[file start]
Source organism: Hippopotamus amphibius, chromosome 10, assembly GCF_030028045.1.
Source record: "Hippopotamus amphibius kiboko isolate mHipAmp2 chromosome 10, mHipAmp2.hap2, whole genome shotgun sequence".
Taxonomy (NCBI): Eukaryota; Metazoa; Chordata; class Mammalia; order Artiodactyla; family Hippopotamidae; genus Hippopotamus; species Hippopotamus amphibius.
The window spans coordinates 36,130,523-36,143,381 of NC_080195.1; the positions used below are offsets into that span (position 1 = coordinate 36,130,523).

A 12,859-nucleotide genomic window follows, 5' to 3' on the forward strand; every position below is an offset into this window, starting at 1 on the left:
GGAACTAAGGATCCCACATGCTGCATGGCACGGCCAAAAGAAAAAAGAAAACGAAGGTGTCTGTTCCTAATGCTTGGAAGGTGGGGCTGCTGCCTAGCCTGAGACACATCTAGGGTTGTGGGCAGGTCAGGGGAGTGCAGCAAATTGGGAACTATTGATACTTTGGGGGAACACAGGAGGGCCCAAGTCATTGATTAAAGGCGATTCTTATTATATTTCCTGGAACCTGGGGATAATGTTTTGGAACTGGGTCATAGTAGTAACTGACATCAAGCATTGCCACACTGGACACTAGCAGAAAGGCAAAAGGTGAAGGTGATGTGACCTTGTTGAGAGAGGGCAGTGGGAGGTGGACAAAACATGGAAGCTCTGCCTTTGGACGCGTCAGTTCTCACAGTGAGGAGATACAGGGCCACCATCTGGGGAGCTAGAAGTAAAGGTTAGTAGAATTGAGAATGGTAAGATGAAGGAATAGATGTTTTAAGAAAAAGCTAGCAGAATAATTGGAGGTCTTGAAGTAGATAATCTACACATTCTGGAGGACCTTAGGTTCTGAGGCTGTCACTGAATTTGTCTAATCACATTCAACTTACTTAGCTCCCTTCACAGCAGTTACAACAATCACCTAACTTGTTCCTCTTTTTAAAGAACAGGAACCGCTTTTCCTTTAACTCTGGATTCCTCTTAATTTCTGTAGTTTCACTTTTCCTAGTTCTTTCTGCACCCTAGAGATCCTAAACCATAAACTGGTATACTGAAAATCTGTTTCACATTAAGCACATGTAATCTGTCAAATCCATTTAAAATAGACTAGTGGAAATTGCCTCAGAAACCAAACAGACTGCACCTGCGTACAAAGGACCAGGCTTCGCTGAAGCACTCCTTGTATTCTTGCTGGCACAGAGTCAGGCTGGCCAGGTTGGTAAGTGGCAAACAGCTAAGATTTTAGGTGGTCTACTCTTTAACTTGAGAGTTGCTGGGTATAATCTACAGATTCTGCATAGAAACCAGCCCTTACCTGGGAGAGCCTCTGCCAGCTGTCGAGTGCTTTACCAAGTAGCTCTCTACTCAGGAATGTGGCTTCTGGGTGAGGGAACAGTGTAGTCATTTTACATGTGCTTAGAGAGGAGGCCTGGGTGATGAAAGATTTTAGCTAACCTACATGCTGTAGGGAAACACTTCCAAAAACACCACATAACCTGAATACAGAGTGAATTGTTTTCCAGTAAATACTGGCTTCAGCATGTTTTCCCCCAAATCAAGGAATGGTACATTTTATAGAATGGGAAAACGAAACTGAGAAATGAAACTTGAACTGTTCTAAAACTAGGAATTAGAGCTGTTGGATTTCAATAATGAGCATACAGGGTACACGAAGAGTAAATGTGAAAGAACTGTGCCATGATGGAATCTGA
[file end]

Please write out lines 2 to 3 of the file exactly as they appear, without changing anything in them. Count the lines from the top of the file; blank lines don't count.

Source record: "Hippopotamus amphibius kiboko isolate mHipAmp2 chromosome 10, mHipAmp2.hap2, whole genome shotgun sequence".
Taxonomy (NCBI): Eukaryota; Metazoa; Chordata; class Mammalia; order Artiodactyla; family Hippopotamidae; genus Hippopotamus; species Hippopotamus amphibius.